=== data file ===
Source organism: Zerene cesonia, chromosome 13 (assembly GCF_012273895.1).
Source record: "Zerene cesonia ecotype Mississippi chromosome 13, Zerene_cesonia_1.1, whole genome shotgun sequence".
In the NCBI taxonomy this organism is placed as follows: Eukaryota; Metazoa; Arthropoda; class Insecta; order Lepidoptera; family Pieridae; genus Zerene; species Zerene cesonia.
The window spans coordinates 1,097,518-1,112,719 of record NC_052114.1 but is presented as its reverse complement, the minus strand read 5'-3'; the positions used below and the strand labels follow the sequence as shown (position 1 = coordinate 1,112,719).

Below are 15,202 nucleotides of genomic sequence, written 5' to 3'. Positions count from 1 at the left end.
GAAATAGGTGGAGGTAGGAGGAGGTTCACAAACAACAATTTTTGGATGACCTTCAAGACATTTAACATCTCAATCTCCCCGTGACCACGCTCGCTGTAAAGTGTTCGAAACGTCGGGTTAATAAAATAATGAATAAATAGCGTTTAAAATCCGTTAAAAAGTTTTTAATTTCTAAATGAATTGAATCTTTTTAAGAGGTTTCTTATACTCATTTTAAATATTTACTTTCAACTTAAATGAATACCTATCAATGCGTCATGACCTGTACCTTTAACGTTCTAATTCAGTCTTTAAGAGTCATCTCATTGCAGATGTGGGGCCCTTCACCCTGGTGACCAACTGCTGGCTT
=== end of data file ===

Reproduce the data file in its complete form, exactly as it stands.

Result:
Source organism: Zerene cesonia, chromosome 13 (assembly GCF_012273895.1).
Source record: "Zerene cesonia ecotype Mississippi chromosome 13, Zerene_cesonia_1.1, whole genome shotgun sequence".
In the NCBI taxonomy this organism is placed as follows: Eukaryota; Metazoa; Arthropoda; class Insecta; order Lepidoptera; family Pieridae; genus Zerene; species Zerene cesonia.
The window spans coordinates 1,097,518-1,112,719 of record NC_052114.1 but is presented as its reverse complement, the minus strand read 5'-3'; the positions used below and the strand labels follow the sequence as shown (position 1 = coordinate 1,112,719).

Below are 15,202 nucleotides of genomic sequence, written 5' to 3'. Positions count from 1 at the left end.
GAAATAGGTGGAGGTAGGAGGAGGTTCACAAACAACAATTTTTGGATGACCTTCAAGACATTTAACATCTCAATCTCCCCGTGACCACGCTCGCTGTAAAGTGTTCGAAACGTCGGGTTAATAAAATAATGAATAAATAGCGTTTAAAATCCGTTAAAAAGTTTTTAATTTCTAAATGAATTGAATCTTTTTAAGAGGTTTCTTATACTCATTTTAAATATTTACTTTCAACTTAAATGAATACCTATCAATGCGTCATGACCTGTACCTTTAACGTTCTAATTCAGTCTTTAAGAGTCATCTCATTGCAGATGTGGGGCCCTTCACCCTGGTGACCAACTGCTGGCTT